World Water Day: Securing sustainable fresh water supply in coastal community Efoetsy, Madagascar
One of the scarce fresh water resources for the Efoetsy community is this pond.
On the occasion of World Water Day, Elemental Water Makers released a story on impact of water scarcity on the inhabitants of Efoetsy, a village located on the dry south-western coast of Madagascar. In response, the Elemental Water Foundation, in partnership with Trans-Mad' Développement, the local community, Global Shapers - Amsterdam hub, Feedback Company and JCI Volcke Rack, will built a solar powered desalination plant.
Impact of water scarcity
In many countries, communities are increasingly dependent on transporting water from far or applying expensive, energy-intensive water treatment to guarantee enough water for their population, a major challenge for less developed regions.
When Sid Vollebregt, water engineer and chairman of the Foundation Elemental Water Makers, was traveling in Madagascar, he saw the impact of water scarcity on local communities. He realized that the key to increased access to clean water must lie in the unlimited resources of the sun and sea. By conversion into freshwater (desalination), using solar energy, it is possible to solve freshwater scarcity in remote coastal areas in a sustainable and innovative way. This experience has become the origin of the Elemental Water Foundation.A desalination plant will break the cycle of water scarcity, providing the community enough fresh water to grow more crops, earning more money to improve their livelihoods.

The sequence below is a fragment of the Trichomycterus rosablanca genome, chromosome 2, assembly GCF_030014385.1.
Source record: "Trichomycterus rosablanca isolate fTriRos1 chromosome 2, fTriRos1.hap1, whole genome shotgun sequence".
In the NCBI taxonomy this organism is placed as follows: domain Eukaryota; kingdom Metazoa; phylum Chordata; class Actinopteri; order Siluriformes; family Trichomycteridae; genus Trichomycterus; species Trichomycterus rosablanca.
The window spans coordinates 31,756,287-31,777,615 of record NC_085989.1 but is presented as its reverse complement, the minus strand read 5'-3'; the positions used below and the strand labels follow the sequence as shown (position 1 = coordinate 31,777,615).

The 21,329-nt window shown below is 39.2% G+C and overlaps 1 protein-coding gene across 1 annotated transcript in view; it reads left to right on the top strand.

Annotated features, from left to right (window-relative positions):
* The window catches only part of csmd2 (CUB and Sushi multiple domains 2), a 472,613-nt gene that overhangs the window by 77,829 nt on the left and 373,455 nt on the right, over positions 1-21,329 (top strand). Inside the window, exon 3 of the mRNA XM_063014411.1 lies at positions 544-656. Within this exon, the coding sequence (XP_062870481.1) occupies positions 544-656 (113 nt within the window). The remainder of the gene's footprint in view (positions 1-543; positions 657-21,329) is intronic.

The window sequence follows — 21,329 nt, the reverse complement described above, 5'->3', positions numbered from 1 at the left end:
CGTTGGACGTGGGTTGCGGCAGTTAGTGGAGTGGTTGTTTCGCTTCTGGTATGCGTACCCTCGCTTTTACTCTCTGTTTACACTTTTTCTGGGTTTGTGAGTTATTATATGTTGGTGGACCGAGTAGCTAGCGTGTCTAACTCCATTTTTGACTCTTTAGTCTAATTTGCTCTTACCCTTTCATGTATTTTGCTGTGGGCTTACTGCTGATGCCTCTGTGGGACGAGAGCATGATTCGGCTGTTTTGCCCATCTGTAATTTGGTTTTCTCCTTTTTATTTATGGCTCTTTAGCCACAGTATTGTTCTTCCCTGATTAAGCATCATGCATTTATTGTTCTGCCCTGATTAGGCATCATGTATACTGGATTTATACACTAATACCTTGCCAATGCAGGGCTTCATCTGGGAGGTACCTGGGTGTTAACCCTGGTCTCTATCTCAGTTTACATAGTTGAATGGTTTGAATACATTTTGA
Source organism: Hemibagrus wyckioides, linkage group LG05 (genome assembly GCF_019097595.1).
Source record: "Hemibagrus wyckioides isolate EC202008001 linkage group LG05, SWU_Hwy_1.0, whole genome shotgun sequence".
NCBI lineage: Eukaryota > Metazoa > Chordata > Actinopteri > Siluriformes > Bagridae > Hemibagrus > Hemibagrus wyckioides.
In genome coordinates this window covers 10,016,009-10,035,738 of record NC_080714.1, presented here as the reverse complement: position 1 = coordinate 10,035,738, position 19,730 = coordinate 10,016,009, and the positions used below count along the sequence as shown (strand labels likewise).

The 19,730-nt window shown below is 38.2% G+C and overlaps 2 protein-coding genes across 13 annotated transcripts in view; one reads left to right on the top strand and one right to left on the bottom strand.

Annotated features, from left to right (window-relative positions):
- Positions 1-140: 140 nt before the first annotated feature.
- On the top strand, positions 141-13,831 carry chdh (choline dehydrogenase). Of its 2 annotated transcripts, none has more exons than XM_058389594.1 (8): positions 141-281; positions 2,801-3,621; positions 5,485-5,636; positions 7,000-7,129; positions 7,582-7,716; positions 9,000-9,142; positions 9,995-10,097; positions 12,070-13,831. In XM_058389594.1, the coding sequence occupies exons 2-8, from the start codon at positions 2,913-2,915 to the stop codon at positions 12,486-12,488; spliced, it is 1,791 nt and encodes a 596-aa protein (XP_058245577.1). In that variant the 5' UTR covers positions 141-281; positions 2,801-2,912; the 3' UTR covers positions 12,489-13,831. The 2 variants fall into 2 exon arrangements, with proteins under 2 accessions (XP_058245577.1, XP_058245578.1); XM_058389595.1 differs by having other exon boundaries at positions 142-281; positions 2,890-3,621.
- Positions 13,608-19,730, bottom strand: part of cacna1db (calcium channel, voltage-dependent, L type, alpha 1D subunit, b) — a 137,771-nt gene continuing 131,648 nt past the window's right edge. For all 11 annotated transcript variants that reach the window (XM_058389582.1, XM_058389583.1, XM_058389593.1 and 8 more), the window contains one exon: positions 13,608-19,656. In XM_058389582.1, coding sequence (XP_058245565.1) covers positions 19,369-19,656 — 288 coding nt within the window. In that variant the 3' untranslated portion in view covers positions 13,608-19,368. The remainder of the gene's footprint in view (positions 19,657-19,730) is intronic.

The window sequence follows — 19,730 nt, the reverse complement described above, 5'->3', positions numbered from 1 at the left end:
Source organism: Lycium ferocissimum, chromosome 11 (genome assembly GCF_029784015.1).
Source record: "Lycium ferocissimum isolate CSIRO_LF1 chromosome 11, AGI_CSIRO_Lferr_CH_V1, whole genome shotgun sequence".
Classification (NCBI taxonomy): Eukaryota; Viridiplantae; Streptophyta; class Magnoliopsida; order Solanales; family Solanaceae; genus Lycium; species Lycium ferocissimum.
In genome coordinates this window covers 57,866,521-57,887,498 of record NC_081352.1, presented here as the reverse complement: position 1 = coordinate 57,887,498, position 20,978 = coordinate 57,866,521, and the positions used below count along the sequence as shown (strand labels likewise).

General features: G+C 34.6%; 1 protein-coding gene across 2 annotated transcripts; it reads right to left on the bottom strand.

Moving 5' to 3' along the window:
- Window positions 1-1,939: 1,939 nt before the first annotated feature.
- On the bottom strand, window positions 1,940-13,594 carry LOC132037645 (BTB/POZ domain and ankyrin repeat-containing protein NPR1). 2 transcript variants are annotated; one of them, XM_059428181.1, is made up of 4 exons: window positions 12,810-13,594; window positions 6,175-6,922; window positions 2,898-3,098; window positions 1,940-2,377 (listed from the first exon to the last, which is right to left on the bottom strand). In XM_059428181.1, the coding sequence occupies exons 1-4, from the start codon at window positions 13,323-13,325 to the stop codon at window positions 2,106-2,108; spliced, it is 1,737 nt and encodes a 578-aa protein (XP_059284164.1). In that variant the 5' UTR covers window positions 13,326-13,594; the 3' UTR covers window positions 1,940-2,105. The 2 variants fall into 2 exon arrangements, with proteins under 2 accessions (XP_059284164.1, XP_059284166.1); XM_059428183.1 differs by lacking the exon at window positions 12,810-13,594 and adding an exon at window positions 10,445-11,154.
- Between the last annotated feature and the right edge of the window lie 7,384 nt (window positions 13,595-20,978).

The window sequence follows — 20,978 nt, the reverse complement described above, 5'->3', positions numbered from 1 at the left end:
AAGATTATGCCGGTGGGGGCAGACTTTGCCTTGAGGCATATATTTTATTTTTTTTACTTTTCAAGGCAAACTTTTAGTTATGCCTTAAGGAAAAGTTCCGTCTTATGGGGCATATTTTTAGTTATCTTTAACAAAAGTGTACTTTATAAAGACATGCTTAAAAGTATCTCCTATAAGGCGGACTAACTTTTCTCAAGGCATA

First project location
Efoetsy was chosen as the first project location - and not without good reason. The remote village of Efoetsy is located on the dry south-western coast of Madagascar and receives less than 200 mm of rain per year.
The 3,000 people who live in and around the village live in extreme poverty and survive by farming, fishing and picking fruit and vegetables. However, this lifestyle is becoming increasingly difficult to maintain due to the decreasing availability of fresh water. Women and children spend up to 3 hours to provide water for their families.
The collected surface or groundwater is salty and polluted, leading to illness and school dropout. The only safe drinking water source is bottled water that is transported from far away to Efoetsy, which is often too expensive for the locals.
Sustainable water production
In cooperation with the local community of Efoetsy, the local NGO Trans-Mad' Développement is working hard to realize this drinking water project that will lead to 15,000 litres of clean and sustainable water produced per day in Efoetsy.
The solar-driven desalination solution will run entirely on the power of solar energy and trained local water entrepreneurs, who sell water at an affordable price and maintain the water installation.
(Photos: Elemental Water Makers)
Read also on this website
● Here's World Water Day – Here's Leaving no one behind, 22 March 2019
● TNO and Elemental Water Makers receive prestigious MBR Global Water Awards for desalination, 27 April 2017
● First solar-driven desalination plant by Elemental Water Makers up and running on Virgin Islands, 17 July 2015
● Expertise: Water for all
Elemental Water Makers
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Video showing how the community of the coastal village Efoetsy is securing it’s water supply.